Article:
When you take delivery of a new car, you show up on the lot and get a chance to go over anything and make sure it’s what you wanted, then you sign the final paperwork and get the keys. This is not what happens. I will say that the commissioning agent (the guys with the yellow tape) do take a hundred photos and go through their own Quality Control process which appears to be fairly manageable. They also assured us, which was consistent with what we were told from the factory, that the boat doesn’t leave that spot free of blue or yellow tape with anything undone that’s important. Hmmm.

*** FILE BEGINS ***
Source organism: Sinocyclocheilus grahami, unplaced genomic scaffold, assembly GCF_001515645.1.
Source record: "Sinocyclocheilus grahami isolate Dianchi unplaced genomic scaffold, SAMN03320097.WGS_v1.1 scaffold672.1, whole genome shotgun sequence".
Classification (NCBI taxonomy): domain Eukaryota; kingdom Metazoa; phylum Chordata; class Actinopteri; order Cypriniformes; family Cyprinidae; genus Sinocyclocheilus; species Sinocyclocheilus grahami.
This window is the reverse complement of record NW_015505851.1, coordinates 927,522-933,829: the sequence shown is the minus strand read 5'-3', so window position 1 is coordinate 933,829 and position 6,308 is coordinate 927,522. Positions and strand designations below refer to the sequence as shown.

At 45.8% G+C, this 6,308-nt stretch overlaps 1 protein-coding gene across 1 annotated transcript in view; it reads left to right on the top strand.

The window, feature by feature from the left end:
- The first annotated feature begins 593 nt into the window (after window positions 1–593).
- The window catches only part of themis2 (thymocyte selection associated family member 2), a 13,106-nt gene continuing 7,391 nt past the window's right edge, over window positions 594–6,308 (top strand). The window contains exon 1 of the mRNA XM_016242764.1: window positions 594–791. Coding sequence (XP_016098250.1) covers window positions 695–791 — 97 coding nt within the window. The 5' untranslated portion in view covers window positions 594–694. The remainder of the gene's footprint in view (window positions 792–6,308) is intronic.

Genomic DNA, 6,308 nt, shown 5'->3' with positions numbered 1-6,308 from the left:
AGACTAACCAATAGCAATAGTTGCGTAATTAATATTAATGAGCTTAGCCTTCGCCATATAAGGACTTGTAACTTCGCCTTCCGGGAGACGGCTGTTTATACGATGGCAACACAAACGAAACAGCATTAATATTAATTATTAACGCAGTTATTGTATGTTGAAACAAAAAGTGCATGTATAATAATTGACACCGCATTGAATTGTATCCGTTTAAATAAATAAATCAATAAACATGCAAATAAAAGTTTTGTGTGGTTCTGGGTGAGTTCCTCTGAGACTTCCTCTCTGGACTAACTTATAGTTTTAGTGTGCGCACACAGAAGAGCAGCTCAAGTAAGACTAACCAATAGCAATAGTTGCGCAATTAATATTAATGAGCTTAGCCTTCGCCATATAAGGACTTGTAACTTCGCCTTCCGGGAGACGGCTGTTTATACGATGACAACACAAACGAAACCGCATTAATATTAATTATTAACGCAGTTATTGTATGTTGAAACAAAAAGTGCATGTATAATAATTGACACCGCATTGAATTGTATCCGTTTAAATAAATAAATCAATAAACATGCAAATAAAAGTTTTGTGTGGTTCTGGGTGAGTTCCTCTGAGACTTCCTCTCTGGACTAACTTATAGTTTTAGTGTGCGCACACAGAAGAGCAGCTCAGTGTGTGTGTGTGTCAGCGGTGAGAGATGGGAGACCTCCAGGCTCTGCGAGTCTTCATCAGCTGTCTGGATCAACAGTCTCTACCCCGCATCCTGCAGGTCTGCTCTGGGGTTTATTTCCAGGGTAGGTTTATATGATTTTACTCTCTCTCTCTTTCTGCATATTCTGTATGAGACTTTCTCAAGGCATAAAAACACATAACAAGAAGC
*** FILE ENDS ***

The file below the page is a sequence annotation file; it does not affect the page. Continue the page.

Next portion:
We have heard of things being missed or not installed properly in this awkward in-between state, so it would be important to be there in person and look at everything - although I’m no expert on boat building so hard to know what we would be looking for other than obvious holes or cracks on the deck. Though we had heard of important examples, like through holes being cut in the hull for installations of things, then filled because someone decided they were in the wrong place, but the final gelcoat work was not being done properly before the boat got put in the water. This kind of thing you would never know until you hauled it out, and it’s not like you are ripping off paneling at this point to look for things like this. Other stories we heard about was the people in the boatyard putting the boat keels on blocks so someone could treat the hull but because the weight isn't distributed properly it cracked the keels...again, the owners never knew until they did a haul out and saw water streaming out of deep cracks in their keels, to find out it was a pattern. This is the stuff boat people have nightmares over.